WIT Press


Analytical Models For Ro-Ro And Lo-Lo Terminals In A Multipurpose Port

Price

Free (open access)

Paper DOI

10.2495/PORTS020091

Volume

62

Pages

Published

2002

Size

418 kb

Author(s)

F Russo & A G Cartisano

Abstract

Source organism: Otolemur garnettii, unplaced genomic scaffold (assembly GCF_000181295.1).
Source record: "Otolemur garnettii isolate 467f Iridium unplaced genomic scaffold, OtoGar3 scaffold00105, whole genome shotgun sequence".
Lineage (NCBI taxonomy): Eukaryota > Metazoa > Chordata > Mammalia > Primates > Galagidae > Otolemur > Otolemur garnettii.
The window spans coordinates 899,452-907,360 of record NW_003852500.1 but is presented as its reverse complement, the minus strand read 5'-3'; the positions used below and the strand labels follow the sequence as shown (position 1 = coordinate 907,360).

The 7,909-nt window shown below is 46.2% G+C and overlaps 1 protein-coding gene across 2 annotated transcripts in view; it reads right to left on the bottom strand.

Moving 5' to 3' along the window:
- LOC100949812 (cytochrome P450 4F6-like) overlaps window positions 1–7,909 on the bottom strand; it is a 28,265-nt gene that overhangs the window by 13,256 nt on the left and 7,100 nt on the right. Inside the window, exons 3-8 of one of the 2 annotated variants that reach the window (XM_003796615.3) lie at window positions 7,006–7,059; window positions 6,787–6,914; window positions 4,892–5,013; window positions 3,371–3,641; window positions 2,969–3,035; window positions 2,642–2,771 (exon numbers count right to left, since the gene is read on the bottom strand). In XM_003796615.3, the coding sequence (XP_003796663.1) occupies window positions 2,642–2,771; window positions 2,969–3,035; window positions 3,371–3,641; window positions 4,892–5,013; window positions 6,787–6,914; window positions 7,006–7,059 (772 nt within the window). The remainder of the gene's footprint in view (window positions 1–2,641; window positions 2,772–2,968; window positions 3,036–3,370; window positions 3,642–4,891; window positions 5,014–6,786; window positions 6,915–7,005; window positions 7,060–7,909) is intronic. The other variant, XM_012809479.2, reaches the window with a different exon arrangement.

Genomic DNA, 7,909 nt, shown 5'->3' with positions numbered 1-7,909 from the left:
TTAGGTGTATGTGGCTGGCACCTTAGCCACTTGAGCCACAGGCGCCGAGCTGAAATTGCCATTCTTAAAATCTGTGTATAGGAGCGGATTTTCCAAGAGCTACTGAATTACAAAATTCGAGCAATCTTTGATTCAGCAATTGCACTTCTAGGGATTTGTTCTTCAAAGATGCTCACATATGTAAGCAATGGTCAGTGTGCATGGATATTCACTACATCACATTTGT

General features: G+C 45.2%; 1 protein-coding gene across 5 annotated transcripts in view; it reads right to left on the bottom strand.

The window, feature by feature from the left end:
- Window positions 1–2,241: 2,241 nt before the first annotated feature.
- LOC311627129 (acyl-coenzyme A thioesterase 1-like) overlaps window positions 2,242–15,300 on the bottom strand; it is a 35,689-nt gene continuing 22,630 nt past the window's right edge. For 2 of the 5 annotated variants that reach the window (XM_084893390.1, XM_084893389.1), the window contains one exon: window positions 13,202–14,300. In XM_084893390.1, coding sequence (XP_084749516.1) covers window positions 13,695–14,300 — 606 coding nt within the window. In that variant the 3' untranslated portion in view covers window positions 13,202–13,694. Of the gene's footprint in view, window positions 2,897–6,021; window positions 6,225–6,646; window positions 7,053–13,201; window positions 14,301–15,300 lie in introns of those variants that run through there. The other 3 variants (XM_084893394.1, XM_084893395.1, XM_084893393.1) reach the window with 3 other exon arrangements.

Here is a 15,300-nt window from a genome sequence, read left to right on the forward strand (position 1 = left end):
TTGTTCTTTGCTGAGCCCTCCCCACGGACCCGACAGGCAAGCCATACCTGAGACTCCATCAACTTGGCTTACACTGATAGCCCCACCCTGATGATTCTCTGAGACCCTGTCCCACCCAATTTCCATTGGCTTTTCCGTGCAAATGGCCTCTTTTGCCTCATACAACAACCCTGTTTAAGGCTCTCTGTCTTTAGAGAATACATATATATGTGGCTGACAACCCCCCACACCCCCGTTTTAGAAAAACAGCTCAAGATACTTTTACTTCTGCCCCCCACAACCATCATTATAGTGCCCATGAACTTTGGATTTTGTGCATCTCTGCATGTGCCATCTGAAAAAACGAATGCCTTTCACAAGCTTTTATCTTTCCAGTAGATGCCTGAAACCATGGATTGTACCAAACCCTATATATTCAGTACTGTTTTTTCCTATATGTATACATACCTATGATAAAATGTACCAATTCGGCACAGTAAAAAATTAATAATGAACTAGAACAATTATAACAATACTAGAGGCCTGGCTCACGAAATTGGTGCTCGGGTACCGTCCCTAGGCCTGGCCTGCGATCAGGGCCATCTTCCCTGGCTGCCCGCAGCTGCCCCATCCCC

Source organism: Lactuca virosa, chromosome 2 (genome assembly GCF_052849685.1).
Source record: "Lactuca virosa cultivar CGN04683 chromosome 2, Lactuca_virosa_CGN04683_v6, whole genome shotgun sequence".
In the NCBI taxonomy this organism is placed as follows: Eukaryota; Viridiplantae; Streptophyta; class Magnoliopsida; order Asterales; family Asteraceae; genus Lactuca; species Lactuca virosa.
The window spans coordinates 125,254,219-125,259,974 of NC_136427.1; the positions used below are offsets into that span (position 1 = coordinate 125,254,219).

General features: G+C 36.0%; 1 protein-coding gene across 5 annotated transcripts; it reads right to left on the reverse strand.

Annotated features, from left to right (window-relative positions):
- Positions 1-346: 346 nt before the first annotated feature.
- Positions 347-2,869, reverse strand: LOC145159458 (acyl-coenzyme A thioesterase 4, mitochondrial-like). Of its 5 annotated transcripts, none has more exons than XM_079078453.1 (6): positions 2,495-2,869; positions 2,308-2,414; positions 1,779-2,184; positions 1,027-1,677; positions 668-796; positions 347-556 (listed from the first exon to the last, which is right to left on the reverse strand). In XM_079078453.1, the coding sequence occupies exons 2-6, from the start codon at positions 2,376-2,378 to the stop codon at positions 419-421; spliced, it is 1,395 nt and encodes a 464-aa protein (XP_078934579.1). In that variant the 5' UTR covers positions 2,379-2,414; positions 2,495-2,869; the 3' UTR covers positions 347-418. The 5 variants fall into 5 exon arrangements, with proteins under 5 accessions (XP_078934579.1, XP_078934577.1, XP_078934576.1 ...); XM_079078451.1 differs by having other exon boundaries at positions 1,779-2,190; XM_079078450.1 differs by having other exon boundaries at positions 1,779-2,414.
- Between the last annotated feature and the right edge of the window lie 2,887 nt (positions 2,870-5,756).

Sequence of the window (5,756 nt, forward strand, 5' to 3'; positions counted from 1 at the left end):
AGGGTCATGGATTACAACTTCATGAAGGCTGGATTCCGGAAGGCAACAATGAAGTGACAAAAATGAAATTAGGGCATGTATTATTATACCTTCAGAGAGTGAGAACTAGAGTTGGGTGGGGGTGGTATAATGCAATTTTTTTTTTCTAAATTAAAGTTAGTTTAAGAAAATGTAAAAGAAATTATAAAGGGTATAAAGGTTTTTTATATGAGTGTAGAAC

Analytical models for Ro-Ro and Lo-Lo terminals in a multipurpose port F. Russo, A. G. Cartisano Department of Computer Science, Mathematics, Electronics and Transportation, \“Mediterranea ’’ University of Reggio Calabria, Italy. Abstract Freight transport plays an important role in the transport system, insofar as it is a fundamental element for the economic development of an area and a country in general. In Italy over 80% of freight travels by road, despite the country’s 7400- km coastline which is particularly suited to short-sea shipping. The ports are organized as freight interchange centres: they are equipped to integrate with road transport for the initial and final links, and use sea and rail routes for long distances. The elements that form an integrated freight transport system, whether it be multimodal (freight transfer by two or more transport systems), \“complex” monomodal (freight transfer that uses only one mode of transport but with different vehicles) or intermodal (freight transfer that uses more than one transport mode but using the same container) or combined definited also piggy- back transport (intermodal transport by means of container, swap body or semi- trailer, and using road for final haulage, and rail or sea for the intermediate leg), can be aggregated into three categories: Loading Unit (UL); Movement Units (UM); Transportation Units (UT). The freight transport systems that use more than one mode have acquired greater importance as they lead to a total reduction in costs. One of the main hubs of the intermodal system is the port because of the modal change involved. It is thus necessary to have a supply model that allows, in the planning phase, cost and performance of the specific hub in the transport system to be estimated.

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